How I got where I am today: Dr Will Davies
What did you want to be when you were young?
Like many youngsters I dreamed of being a sporting superstar. I was quite decent at athletics and often imagined myself with an Olympic gold around my neck for a track event. Clearly it was not to be.
What are the main career stepping stones you have taken?
I gained my BSc in Industrial Chemistry from Napier University and went on to study industrial use of engineering polymers for my PhD. Though I’ve worked with only four different companies Akzo Nobel, Hexion, Dynea and now ITF, I’ve had more than 12 different roles.
This variety of roles has meant constant change which has suited me well and kept me constantly motivated. Taking time out to complete a full-time MBA has been hugely influential in my career, allowing me to make the move from purely technical roles to become more business and commercial orientated.
Is the “career for life” a thing of the past?
I made the decision nearly ten years ago to make the leap from the chemical industry to oil and gas, so I’ve been fortunate to have two careers in my life. I’d always been interested in the energy sector but my education, experiences and skills from the industrial chemical side has made the transition relatively seamless.
It’s opened up a whole new world of challenges and at ITF, the diverse range of developers and member companies, means there’s always something new to learn which keeps me on my toes.
What have you actively tried to avoid in your career?
I’ve never been the kind of person to sit still and take my career for granted, so I try to avoid career dead ends. I like change and diversity and consider myself to be a bit of generalist which means I’m not perfect at one particular thing but rather I’m adaptable and open to lots of opportunities.
Best achievement so far?
I felt I made a real impact with chemical production company, Dynea in my four years in Asia. I developed the Asian business strategy to give it more rigour and discipline rather than working with gut feeling alone. The combination of learning from my MBA and my operational background proved to be a great success in developing and implementing the strategy and expanding the business in what was a tough growth market.
My biggest mistake, and one which I had to learn from very quickly, was underestimating the cultural, social and political differences in Asia. I thought I was working in a different continent, but I was really working in a different world. I learned that western ways of adhering to process and procedure do not always work in the East. There, it’s all about people and building trust and relationships. It was a huge learning curve but one I consider everyday in my role at ITF.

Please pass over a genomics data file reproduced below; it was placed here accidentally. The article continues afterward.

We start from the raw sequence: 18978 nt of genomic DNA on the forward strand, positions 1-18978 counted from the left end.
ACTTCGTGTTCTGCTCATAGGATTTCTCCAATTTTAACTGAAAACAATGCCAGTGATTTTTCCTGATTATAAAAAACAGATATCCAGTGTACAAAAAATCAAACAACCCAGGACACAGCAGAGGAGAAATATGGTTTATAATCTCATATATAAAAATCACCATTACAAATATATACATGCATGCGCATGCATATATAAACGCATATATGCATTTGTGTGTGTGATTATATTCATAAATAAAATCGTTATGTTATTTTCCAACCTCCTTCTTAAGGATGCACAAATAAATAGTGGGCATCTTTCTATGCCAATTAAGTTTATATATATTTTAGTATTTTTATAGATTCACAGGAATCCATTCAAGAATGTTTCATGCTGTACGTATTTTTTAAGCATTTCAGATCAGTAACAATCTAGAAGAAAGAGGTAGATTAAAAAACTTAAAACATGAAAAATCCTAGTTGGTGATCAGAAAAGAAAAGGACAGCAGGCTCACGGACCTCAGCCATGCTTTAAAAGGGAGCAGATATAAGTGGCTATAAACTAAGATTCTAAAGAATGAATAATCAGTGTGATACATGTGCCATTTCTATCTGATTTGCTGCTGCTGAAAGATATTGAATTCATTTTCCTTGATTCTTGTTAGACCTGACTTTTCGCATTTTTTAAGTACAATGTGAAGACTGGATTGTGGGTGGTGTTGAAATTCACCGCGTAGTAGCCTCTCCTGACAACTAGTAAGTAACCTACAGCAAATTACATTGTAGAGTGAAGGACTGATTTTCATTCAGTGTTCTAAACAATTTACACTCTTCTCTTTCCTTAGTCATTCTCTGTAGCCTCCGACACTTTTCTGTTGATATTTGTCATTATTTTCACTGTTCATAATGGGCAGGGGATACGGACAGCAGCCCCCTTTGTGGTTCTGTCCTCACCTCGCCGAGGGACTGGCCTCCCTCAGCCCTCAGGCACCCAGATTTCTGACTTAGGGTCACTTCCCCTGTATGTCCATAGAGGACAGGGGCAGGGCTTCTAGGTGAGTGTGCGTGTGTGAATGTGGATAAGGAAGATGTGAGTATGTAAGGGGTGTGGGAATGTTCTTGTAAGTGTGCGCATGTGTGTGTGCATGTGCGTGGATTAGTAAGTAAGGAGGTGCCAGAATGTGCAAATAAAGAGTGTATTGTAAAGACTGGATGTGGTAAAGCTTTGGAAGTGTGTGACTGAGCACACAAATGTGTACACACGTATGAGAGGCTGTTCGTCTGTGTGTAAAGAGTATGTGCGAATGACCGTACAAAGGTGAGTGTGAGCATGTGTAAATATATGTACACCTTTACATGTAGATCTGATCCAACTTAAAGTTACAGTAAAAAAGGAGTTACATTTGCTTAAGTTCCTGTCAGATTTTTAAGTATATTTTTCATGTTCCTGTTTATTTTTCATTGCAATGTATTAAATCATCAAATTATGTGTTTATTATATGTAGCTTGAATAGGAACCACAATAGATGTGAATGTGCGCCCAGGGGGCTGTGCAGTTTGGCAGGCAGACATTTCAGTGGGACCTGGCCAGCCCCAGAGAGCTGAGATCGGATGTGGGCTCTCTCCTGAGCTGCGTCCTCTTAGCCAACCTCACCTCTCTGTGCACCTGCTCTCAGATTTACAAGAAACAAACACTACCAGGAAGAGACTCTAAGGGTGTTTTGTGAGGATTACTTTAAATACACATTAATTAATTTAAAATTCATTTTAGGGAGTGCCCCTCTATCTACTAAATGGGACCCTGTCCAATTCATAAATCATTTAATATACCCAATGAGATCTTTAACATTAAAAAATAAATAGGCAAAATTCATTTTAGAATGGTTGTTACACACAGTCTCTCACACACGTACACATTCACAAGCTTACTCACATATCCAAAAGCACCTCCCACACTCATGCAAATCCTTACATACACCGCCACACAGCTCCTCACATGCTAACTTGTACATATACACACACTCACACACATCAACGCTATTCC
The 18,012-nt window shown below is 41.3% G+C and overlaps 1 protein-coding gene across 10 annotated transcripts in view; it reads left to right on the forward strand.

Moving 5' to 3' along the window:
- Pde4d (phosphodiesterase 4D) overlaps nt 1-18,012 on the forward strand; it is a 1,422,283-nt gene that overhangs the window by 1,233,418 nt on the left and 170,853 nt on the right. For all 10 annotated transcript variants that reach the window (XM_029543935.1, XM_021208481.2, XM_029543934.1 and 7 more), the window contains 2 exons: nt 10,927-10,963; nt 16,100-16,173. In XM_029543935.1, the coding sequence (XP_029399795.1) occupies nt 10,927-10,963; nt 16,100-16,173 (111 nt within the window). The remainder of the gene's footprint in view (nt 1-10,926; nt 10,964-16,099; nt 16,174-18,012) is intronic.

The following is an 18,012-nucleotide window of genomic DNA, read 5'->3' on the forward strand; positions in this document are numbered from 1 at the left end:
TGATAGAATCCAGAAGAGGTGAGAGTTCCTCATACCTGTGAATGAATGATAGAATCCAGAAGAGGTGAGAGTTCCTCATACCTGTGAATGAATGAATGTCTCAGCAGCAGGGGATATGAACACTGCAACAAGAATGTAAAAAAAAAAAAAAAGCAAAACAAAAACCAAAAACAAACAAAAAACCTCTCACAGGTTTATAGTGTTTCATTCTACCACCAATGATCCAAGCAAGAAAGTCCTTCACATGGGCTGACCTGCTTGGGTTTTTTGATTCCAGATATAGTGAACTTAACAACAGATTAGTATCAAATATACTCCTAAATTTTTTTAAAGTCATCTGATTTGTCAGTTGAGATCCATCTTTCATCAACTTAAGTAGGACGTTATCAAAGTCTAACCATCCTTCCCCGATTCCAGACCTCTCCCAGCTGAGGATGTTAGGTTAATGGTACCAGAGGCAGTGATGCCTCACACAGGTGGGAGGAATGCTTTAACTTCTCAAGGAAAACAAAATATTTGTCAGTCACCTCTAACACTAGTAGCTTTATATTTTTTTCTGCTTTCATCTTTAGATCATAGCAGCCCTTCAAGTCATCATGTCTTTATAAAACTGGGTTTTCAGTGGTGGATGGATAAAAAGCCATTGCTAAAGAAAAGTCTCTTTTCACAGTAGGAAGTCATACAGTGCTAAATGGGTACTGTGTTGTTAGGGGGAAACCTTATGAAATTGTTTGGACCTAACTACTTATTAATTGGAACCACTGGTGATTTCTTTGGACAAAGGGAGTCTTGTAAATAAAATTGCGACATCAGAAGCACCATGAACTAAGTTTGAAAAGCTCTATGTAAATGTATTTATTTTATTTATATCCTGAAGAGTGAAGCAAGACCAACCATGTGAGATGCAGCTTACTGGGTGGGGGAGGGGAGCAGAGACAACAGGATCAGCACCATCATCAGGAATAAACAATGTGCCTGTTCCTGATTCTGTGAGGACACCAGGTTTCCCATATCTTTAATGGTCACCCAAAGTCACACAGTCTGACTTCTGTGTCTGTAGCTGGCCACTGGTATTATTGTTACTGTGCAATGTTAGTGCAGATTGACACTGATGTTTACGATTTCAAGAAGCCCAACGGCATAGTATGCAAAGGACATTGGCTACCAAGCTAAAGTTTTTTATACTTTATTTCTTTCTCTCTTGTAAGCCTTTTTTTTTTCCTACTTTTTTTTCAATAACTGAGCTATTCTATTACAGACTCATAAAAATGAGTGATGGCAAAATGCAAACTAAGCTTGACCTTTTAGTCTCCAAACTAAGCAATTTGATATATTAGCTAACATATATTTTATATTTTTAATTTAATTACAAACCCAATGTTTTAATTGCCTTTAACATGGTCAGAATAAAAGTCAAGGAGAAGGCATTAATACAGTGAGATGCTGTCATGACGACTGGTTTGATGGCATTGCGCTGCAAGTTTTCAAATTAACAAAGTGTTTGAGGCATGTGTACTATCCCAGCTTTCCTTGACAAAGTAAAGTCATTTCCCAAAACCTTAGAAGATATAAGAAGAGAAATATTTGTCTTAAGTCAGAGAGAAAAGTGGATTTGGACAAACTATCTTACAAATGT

Are you scared of making mistakes?
There’s nothing like a little bit of failure every now and then to keep you driven to get things right. We’re in a business where real risks have to be taken, whether that be with deploying new technology or developing new process and procedures, we simply have to understand the issues and take leadership in making the correct decision. At ITF we actively promote collaboration and transparency, so that we can learn from others’ mistakes and best practice.
Anything you would do differently?
To be honest, I would probably have made the move to oil and gas much earlier if I knew what a fascinating and challenging arena it is to work in. Though I learned so much from the chemical industry and had some fantastic jobs working across the world, the energy sector is much more dynamic and diverse and I have a real appetite to make the most of my second career.
What do you want to achieve in the rest of your career?
I want to stay working in oil and gas for a start and replicate the achievements I made in the chemical sector. Though I’ve only been with ITF for a short time, I’ve already held two fantastic positions, first as a technology analyst and now as commercial manager, so the organisation has been adept at recognising my skill set and putting my aptitude to best use. It’s a great place to work and learn everything there is to know about oil and gas.
Is there a time in your career you miss most?
I had an amazing time in Asia and spent a good deal of time travelling off the tourist track through the most incredible landscapes of China, Vietnam and Thailand. My career has also meant that I miss time with my family. As I work in Aberdeen and home is in Edinburgh, I really can’t wait to get back for the weekend, leave the suit in the wardrobe and have lots of fun with my kids.
Your favourite stress-buster?
Exercise is the best form of stress release. I can often be seen running through the streets of Aberdeen with the Aberdeen Metro Running club. I also like cycling and recently cycled from Glasgow to Edinburgh with my children. I also enjoy salmon fishing and we’re spoilt in Aberdeen with the River Dee and Don. For my sins, I also support Hibs and it’s a real shame I won’t see them play Aberdeen this season.